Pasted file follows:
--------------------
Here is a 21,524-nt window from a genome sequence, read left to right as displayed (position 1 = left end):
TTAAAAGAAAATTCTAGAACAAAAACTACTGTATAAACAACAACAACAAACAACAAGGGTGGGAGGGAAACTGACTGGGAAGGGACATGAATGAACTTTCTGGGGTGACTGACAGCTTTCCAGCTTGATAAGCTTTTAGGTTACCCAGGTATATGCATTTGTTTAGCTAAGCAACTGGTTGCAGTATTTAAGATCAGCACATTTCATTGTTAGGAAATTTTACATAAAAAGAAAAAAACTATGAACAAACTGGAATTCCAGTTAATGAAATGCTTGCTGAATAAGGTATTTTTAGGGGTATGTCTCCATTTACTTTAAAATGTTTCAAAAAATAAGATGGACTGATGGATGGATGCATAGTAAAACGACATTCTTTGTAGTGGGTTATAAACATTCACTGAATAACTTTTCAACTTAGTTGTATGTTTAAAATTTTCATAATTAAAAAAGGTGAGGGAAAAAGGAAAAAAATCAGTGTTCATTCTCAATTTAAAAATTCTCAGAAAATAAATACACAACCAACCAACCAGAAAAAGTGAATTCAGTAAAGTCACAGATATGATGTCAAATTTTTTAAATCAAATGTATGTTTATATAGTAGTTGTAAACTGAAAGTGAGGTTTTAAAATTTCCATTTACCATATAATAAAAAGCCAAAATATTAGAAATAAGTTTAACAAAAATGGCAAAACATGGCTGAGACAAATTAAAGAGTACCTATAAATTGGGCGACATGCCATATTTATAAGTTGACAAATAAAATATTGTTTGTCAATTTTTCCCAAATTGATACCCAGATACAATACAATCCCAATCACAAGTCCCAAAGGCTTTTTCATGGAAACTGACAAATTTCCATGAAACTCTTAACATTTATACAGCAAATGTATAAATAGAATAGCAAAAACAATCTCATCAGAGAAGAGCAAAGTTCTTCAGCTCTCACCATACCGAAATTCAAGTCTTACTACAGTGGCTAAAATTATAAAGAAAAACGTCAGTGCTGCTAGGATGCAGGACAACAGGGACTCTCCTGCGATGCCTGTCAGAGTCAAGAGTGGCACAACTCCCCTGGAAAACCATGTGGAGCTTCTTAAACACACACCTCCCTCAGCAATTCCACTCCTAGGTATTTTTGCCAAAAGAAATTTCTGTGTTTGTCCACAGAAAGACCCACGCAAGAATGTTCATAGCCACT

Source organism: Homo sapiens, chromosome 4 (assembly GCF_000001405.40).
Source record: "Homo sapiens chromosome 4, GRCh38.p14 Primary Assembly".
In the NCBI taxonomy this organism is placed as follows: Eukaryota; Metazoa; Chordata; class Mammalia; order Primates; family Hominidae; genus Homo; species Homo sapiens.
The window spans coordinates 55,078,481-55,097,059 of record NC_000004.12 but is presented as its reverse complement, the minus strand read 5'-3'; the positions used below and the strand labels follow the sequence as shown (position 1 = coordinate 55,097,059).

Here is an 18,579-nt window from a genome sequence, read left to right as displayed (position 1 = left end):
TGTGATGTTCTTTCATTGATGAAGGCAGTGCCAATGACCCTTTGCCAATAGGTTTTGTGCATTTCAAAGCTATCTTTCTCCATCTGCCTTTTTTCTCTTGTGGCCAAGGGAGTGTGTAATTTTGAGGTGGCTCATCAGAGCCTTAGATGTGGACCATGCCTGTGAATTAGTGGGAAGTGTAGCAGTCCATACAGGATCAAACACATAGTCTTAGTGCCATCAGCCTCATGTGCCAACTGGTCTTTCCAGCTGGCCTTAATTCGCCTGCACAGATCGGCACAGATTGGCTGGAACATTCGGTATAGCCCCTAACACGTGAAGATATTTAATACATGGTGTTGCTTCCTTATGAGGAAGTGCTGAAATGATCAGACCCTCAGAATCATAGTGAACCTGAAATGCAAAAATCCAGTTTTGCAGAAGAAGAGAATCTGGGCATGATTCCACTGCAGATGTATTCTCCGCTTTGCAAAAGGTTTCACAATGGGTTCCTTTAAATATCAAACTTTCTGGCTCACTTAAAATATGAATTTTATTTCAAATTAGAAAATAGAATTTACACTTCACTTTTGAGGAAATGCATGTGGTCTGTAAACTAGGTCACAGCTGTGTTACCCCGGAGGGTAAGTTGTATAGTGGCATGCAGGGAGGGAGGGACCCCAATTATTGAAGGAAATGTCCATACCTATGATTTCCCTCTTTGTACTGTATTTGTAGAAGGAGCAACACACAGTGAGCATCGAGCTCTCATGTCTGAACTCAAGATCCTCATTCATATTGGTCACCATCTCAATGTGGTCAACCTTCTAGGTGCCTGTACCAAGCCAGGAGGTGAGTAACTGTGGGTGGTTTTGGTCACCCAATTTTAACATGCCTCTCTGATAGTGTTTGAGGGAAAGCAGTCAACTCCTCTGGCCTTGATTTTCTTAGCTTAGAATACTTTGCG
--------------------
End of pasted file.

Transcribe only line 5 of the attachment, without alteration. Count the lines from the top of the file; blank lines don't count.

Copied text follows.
In the NCBI taxonomy this organism is placed as follows: Eukaryota; Metazoa; Chordata; class Mammalia; order Primates; family Hominidae; genus Homo; species Homo sapiens.